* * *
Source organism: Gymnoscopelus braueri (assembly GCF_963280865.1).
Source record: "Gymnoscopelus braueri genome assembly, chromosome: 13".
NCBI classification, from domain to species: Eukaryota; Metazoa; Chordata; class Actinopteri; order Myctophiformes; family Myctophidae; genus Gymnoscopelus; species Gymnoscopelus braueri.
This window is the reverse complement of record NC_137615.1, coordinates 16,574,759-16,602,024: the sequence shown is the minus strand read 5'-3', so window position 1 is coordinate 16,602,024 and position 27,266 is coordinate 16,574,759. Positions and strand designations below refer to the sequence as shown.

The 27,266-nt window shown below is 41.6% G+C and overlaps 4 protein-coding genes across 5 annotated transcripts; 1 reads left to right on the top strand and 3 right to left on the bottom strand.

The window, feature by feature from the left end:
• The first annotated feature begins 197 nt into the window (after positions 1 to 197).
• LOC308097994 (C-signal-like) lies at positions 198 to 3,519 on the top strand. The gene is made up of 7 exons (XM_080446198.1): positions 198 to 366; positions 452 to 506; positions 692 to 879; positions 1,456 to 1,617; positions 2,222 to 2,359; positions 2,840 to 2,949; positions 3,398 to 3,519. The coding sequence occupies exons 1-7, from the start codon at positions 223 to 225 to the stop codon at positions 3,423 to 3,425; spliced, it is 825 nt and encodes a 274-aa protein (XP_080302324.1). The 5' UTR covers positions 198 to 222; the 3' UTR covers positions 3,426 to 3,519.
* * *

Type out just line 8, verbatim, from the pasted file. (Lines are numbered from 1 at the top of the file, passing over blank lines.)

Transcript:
• LOC308097994 (C-signal-like) lies at positions 198 to 3,519 on the top strand. The gene is made up of 7 exons (XM_080446198.1): positions 198 to 366; positions 452 to 506; positions 692 to 879; positions 1,456 to 1,617; positions 2,222 to 2,359; positions 2,840 to 2,949; positions 3,398 to 3,519. The coding sequence occupies exons 1-7, from the start codon at positions 223 to 225 to the stop codon at positions 3,423 to 3,425; spliced, it is 825 nt and encodes a 274-aa protein (XP_080302324.1). The 5' UTR covers positions 198 to 222; the 3' UTR covers positions 3,426 to 3,519.